Saturday, 9 December 2017

Administrators and staff morale

When I was in the Leadership Academy some years ago, I learned that it is important for administrators to make sure that they had the ear of the individual on staff who is vocal, sometimes critically. I think it is important to make sure you don't surround yourself with people who think the same way you do. It's similar to the filter bubble that happens on-line; you hear only what you want to hear because you are only listening to like minded individuals or people who simply want to please by agreeing to whatever it is you say.


Although I have been teaching for 18 years, I have unfortunately come across only a couple of incredible administrators. Reflecting on my time at the school when those administrators were in power, I've been trying to pinpoint what they did to make me feel so determined to work harder to make the school a better place. I think it boils down to being valued.


An administrator that values his or her teachers understands:

1. That staff is working as hard as they possibly can
2. That he/she will always support the teacher in conversations with students and parents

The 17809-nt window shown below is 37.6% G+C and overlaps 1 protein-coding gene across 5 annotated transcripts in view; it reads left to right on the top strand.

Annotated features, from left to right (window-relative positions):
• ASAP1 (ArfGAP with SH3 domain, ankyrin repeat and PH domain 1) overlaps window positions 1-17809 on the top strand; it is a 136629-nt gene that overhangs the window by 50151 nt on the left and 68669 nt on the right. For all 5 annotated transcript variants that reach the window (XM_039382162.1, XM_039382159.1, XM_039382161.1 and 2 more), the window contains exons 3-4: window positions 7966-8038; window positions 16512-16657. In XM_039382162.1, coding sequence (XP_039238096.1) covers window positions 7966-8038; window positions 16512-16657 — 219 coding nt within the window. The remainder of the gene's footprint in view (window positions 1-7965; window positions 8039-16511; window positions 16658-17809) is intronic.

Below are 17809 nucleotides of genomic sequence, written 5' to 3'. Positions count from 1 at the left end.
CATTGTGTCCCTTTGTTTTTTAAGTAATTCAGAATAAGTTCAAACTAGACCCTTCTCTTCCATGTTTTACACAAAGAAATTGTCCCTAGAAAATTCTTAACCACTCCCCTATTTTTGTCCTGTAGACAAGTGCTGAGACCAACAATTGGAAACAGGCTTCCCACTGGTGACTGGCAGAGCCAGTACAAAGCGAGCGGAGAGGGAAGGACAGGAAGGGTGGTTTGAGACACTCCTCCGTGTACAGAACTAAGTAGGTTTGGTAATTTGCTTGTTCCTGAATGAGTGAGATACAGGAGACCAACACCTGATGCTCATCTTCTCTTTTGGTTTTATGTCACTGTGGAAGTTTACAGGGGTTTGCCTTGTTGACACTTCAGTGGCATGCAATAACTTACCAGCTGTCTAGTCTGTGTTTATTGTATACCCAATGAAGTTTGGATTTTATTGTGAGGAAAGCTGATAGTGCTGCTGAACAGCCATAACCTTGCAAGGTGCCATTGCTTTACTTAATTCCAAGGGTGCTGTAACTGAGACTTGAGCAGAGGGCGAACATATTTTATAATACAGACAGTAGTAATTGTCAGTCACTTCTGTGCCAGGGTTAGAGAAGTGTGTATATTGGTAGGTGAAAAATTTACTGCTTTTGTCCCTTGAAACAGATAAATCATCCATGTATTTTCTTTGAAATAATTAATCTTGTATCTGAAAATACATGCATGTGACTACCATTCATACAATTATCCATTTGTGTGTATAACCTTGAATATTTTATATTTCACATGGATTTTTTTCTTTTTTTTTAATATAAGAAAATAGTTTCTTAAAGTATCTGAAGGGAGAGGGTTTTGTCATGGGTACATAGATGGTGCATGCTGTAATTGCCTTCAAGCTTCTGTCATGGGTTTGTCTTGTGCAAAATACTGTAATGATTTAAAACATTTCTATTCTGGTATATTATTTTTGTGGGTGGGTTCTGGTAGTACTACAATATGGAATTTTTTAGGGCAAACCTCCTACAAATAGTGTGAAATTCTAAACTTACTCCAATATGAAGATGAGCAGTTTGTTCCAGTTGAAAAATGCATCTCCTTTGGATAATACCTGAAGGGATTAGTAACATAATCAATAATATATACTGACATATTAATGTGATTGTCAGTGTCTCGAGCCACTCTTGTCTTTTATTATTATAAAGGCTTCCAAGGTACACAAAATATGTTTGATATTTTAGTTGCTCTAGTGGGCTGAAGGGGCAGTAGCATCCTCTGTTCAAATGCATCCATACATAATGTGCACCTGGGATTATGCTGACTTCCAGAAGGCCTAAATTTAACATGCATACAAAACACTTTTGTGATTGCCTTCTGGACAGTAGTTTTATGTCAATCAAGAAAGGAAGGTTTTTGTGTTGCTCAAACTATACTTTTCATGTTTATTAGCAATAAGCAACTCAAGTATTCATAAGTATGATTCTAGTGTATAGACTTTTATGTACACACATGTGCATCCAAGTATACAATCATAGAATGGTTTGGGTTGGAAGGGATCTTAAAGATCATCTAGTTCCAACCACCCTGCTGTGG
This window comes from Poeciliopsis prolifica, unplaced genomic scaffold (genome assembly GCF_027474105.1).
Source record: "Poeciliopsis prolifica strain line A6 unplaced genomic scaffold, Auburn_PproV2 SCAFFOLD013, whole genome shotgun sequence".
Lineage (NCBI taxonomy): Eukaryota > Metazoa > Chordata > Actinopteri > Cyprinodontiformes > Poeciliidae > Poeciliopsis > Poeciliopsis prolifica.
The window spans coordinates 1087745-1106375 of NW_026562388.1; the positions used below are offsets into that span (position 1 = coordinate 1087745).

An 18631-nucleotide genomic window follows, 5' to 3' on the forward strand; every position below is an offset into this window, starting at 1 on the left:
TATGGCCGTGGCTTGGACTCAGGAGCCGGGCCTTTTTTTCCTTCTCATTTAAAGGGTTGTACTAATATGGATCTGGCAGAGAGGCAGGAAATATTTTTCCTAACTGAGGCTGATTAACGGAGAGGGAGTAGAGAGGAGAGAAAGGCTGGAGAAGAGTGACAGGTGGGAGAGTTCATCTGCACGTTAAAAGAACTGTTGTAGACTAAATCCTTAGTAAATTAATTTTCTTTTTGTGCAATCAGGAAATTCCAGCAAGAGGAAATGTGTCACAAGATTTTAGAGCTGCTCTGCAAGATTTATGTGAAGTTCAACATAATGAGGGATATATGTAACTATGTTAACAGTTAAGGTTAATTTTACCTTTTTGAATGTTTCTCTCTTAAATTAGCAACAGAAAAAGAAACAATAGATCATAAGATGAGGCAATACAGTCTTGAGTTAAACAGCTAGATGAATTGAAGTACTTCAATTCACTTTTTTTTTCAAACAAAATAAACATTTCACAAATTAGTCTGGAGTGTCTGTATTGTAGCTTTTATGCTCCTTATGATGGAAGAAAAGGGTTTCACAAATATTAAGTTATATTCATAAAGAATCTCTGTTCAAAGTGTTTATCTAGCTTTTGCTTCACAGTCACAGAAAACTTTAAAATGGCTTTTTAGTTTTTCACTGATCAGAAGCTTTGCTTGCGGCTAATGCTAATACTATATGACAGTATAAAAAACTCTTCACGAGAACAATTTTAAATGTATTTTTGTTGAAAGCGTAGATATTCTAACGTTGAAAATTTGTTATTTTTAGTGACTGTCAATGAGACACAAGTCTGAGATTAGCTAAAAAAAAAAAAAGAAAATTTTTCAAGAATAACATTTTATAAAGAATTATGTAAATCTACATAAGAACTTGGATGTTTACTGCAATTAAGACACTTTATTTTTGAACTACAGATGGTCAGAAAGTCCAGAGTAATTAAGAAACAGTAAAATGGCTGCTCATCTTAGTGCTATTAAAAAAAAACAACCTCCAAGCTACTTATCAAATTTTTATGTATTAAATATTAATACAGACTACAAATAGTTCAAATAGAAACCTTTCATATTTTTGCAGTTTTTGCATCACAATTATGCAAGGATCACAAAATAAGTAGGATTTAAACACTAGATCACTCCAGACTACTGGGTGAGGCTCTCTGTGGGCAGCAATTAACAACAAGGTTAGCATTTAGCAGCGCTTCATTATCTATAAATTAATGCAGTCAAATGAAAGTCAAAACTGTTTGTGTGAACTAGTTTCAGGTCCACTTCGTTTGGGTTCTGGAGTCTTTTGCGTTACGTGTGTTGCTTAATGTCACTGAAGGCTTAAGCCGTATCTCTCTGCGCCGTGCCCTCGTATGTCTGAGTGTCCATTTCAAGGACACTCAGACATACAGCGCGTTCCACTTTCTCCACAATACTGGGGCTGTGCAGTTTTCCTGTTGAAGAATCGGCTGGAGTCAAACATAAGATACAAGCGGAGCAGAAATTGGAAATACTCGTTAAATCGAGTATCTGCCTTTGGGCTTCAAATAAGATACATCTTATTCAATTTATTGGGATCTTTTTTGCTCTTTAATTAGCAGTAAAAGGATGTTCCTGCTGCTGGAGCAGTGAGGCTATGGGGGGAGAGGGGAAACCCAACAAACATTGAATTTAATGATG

3. That when a staff member ventures into the office to talk, that he/she should listen carefully
4. That time is precious to everyone
5. That it is important to communicate information with everyone


When I think of the best principal I've ever worked with, the best thing about him was that he didn't play favourites. There was no inner posse. There were no negative comments made. There was a sense that we were all working hard to make the school the most dynamic place we could. We all tried to improve our craft and make lessons more student centred, more engaging, and more innovative. And we dreaded that raised eyebrow from the principal which conveyed so much disappointment. We worked hard. At the end of the year, we could look back and see how much we had grown as professionals and how much the students had progressed. There was the sense that all that hard work had paid off.


But memory is a strange thing indeed and perhaps my memory of it all is a little shinier that it truly was. What I do know is that I absolutely loved going to work each morning because I knew I was making a difference. I'd love to find that feeling again.

1 comment:

  1. I completely agree. In my 29 (!) years of teaching, I would say my biggest disappointment is that true leaders in administration are rare. Very rare. It continues to surprise me how teachers are so truly alone, and often ignored by the leaders/administrators. Earlier in my career, I would have gone to the moon and back if inspired by the right leader.

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